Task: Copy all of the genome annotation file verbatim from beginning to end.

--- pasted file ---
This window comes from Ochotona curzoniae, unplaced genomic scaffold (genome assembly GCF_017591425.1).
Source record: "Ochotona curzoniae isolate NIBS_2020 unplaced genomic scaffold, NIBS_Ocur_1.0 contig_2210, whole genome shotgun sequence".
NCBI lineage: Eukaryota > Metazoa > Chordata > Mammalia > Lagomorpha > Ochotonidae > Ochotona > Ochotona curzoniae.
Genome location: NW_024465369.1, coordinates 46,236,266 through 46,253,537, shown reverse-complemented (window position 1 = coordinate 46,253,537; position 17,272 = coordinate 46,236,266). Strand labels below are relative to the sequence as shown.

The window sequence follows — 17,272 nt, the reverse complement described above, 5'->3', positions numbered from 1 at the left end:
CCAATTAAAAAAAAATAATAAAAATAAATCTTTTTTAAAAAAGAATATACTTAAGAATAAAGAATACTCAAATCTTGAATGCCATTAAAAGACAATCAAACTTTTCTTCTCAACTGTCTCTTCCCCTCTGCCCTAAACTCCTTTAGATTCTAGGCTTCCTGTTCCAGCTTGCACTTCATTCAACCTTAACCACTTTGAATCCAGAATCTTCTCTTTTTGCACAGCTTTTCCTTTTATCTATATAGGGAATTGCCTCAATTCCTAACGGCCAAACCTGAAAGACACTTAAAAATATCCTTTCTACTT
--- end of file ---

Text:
This window comes from Ochotona curzoniae, unplaced genomic scaffold (genome assembly GCF_017591425.1).
Source record: "Ochotona curzoniae isolate NIBS_2020 unplaced genomic scaffold, NIBS_Ocur_1.0 contig_2210, whole genome shotgun sequence".
NCBI lineage: Eukaryota > Metazoa > Chordata > Mammalia > Lagomorpha > Ochotonidae > Ochotona > Ochotona curzoniae.
Genome location: NW_024465369.1, coordinates 46,236,266 through 46,253,537, shown reverse-complemented (window position 1 = coordinate 46,253,537; position 17,272 = coordinate 46,236,266). Strand labels below are relative to the sequence as shown.

The window sequence follows — 17,272 nt, the reverse complement described above, 5'->3', positions numbered from 1 at the left end:
CCAATTAAAAAAAAATAATAAAAATAAATCTTTTTTAAAAAAGAATATACTTAAGAATAAAGAATACTCAAATCTTGAATGCCATTAAAAGACAATCAAACTTTTCTTCTCAACTGTCTCTTCCCCTCTGCCCTAAACTCCTTTAGATTCTAGGCTTCCTGTTCCAGCTTGCACTTCATTCAACCTTAACCACTTTGAATCCAGAATCTTCTCTTTTTGCACAGCTTTTCCTTTTATCTATATAGGGAATTGCCTCAATTCCTAACGGCCAAACCTGAAAGACACTTAAAAATATCCTTTCTACTT